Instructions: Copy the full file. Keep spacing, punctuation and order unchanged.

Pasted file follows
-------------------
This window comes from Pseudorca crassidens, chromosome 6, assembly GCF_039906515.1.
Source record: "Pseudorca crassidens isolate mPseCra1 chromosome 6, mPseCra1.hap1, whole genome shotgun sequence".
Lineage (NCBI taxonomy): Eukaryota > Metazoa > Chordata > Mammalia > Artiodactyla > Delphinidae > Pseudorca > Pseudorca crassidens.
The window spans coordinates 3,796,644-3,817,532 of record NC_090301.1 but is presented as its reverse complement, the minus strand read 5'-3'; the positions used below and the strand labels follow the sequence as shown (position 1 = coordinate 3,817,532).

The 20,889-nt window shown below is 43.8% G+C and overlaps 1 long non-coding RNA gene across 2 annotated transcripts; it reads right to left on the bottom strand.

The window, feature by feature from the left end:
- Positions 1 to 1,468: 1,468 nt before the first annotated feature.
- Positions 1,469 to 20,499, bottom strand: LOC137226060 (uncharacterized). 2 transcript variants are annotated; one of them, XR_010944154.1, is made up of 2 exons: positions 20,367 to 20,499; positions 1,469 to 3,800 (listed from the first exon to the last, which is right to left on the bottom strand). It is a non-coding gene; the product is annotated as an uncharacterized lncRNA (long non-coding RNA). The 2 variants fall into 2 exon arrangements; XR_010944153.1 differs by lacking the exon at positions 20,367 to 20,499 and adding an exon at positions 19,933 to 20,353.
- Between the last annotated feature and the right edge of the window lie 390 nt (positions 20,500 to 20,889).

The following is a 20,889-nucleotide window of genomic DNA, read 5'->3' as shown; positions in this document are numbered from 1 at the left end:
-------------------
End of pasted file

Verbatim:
This window comes from Pseudorca crassidens, chromosome 6, assembly GCF_039906515.1.
Source record: "Pseudorca crassidens isolate mPseCra1 chromosome 6, mPseCra1.hap1, whole genome shotgun sequence".
Lineage (NCBI taxonomy): Eukaryota > Metazoa > Chordata > Mammalia > Artiodactyla > Delphinidae > Pseudorca > Pseudorca crassidens.
The window spans coordinates 3,796,644-3,817,532 of record NC_090301.1 but is presented as its reverse complement, the minus strand read 5'-3'; the positions used below and the strand labels follow the sequence as shown (position 1 = coordinate 3,817,532).

The 20,889-nt window shown below is 43.8% G+C and overlaps 1 long non-coding RNA gene across 2 annotated transcripts; it reads right to left on the bottom strand.

The window, feature by feature from the left end:
- Positions 1 to 1,468: 1,468 nt before the first annotated feature.
- Positions 1,469 to 20,499, bottom strand: LOC137226060 (uncharacterized). 2 transcript variants are annotated; one of them, XR_010944154.1, is made up of 2 exons: positions 20,367 to 20,499; positions 1,469 to 3,800 (listed from the first exon to the last, which is right to left on the bottom strand). It is a non-coding gene; the product is annotated as an uncharacterized lncRNA (long non-coding RNA). The 2 variants fall into 2 exon arrangements; XR_010944153.1 differs by lacking the exon at positions 20,367 to 20,499 and adding an exon at positions 19,933 to 20,353.
- Between the last annotated feature and the right edge of the window lie 390 nt (positions 20,500 to 20,889).

The following is a 20,889-nucleotide window of genomic DNA, read 5'->3' as shown; positions in this document are numbered from 1 at the left end: